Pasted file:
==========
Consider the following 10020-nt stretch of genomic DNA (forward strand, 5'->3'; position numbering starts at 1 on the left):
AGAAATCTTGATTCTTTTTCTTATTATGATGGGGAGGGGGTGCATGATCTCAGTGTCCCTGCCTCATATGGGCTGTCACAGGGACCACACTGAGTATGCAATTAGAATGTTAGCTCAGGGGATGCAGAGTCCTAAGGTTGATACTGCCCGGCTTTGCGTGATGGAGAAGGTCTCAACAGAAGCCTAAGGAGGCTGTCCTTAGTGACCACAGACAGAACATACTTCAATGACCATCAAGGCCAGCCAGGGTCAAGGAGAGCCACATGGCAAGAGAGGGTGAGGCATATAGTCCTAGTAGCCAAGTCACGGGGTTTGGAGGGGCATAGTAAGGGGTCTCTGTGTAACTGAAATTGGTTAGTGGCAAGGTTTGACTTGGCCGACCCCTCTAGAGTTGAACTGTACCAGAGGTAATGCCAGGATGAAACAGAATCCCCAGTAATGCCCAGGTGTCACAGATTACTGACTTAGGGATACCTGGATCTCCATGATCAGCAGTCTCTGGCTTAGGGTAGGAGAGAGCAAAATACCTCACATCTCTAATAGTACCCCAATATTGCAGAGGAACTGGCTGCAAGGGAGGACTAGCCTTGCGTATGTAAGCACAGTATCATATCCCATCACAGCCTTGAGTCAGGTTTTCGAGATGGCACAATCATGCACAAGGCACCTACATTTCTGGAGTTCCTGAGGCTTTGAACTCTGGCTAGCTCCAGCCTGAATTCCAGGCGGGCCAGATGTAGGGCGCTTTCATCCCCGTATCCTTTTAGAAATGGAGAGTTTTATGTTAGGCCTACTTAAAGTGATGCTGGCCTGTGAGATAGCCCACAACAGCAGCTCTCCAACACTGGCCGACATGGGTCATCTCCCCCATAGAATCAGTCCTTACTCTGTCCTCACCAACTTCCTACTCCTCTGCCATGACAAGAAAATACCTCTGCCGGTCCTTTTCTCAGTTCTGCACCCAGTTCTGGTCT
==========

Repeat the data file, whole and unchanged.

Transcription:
Consider the following 10020-nt stretch of genomic DNA (forward strand, 5'->3'; position numbering starts at 1 on the left):
AGAAATCTTGATTCTTTTTCTTATTATGATGGGGAGGGGGTGCATGATCTCAGTGTCCCTGCCTCATATGGGCTGTCACAGGGACCACACTGAGTATGCAATTAGAATGTTAGCTCAGGGGATGCAGAGTCCTAAGGTTGATACTGCCCGGCTTTGCGTGATGGAGAAGGTCTCAACAGAAGCCTAAGGAGGCTGTCCTTAGTGACCACAGACAGAACATACTTCAATGACCATCAAGGCCAGCCAGGGTCAAGGAGAGCCACATGGCAAGAGAGGGTGAGGCATATAGTCCTAGTAGCCAAGTCACGGGGTTTGGAGGGGCATAGTAAGGGGTCTCTGTGTAACTGAAATTGGTTAGTGGCAAGGTTTGACTTGGCCGACCCCTCTAGAGTTGAACTGTACCAGAGGTAATGCCAGGATGAAACAGAATCCCCAGTAATGCCCAGGTGTCACAGATTACTGACTTAGGGATACCTGGATCTCCATGATCAGCAGTCTCTGGCTTAGGGTAGGAGAGAGCAAAATACCTCACATCTCTAATAGTACCCCAATATTGCAGAGGAACTGGCTGCAAGGGAGGACTAGCCTTGCGTATGTAAGCACAGTATCATATCCCATCACAGCCTTGAGTCAGGTTTTCGAGATGGCACAATCATGCACAAGGCACCTACATTTCTGGAGTTCCTGAGGCTTTGAACTCTGGCTAGCTCCAGCCTGAATTCCAGGCGGGCCAGATGTAGGGCGCTTTCATCCCCGTATCCTTTTAGAAATGGAGAGTTTTATGTTAGGCCTACTTAAAGTGATGCTGGCCTGTGAGATAGCCCACAACAGCAGCTCTCCAACACTGGCCGACATGGGTCATCTCCCCCATAGAATCAGTCCTTACTCTGTCCTCACCAACTTCCTACTCCTCTGCCATGACAAGAAAATACCTCTGCCGGTCCTTTTCTCAGTTCTGCACCCAGTTCTGGTCT